It’s tough to be an actor. You need to constantly audition for roles that you often won’t get, not because you’re completely talentless, but because you have a pimple on your cheek or you weigh five pounds too much or too little. Even getting a part doesn’t mean you’re guaranteed a job. Actors are fired all the time for being too fussy or for forgetting to show up to rehearsal.
The acting world is even tougher if you’re not a human. Although dogs, cats and horses don’t speak English or understand human language, they are still expected to follow the instructions of the director. And to add insult to injury, you aren’t even paid if you’re an animal actor. The human who is in charge of feeding you and bringing you into the miserable life of the theater collects your paychecks.
The harsh realities of life as an animal actor came into sharp focus this past week when “Montie,” a black and white cat hired to be the understudy cat (not even the star!) in the Broadway production of “Breakfast at Tiffany’s,” was fired. Montie wasn’t fired because he showed up late to rehearsal or demanded extra cans of Fancy Feast in his dressing room. No, he was fired because he couldn’t act or follow instructions. The producers described Montie as “unruly.”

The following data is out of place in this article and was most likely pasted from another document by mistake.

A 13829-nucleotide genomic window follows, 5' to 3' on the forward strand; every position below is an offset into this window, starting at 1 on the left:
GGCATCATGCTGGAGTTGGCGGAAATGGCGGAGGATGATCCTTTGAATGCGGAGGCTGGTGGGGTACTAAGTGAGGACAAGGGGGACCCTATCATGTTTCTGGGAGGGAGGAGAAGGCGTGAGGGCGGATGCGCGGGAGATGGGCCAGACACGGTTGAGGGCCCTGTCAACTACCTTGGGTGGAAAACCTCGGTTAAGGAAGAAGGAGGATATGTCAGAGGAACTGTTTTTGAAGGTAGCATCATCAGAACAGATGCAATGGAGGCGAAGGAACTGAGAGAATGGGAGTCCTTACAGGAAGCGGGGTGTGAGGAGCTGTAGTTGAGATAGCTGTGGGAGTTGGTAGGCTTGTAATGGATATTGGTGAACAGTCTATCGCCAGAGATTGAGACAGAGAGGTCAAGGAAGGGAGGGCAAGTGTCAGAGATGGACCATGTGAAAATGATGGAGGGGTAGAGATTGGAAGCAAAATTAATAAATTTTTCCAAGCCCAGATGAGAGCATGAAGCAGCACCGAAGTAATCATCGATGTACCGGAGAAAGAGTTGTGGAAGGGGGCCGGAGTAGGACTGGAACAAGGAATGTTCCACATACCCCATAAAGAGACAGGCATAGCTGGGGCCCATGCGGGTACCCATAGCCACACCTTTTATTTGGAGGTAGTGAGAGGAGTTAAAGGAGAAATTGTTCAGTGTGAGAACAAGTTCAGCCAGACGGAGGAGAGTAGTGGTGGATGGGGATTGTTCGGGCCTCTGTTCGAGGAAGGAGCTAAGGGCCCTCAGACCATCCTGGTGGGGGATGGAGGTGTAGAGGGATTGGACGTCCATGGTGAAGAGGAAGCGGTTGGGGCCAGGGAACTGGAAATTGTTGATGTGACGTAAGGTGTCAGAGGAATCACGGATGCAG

The role of “Cat” in “Breakfast at Tiffany’s” isn’t terribly challenging. Cat has no magical powers. He doesn’t have to leap around the stage or perform a choreographed song-and-dance number. He’s a stray that wanders into Holly Golightly’s life. All he needs to do is lounge on stage and be cat-like. Apparently this was beyond Montie’s abilities as an actor.
Montie may be fired, but he’s not going anywhere. He’ll get to hang around the theater for as long as the show is in production, since his human, Babette Corelli, is the trainer responsible for the cats in the show. Is it any surprise Montie was hired in the first place? There’s no word yet as to whether or not he’ll try to edge his way back into the coveted position of first understudy. Montie was replaced by a cat named Moo, who so far hasn’t been much trouble.
Meanwhile, the real star of the play, a ginger colored cat named Vito, earned himself a mention in the “New York Times” review of the play. It seems Vito upstaged the actress playing Holly, causing the reviewer to note that “maybe it should have played Holly. In any case, I knew I wanted to go wherever that cat was going.” Ouch. Maybe next time, Vito.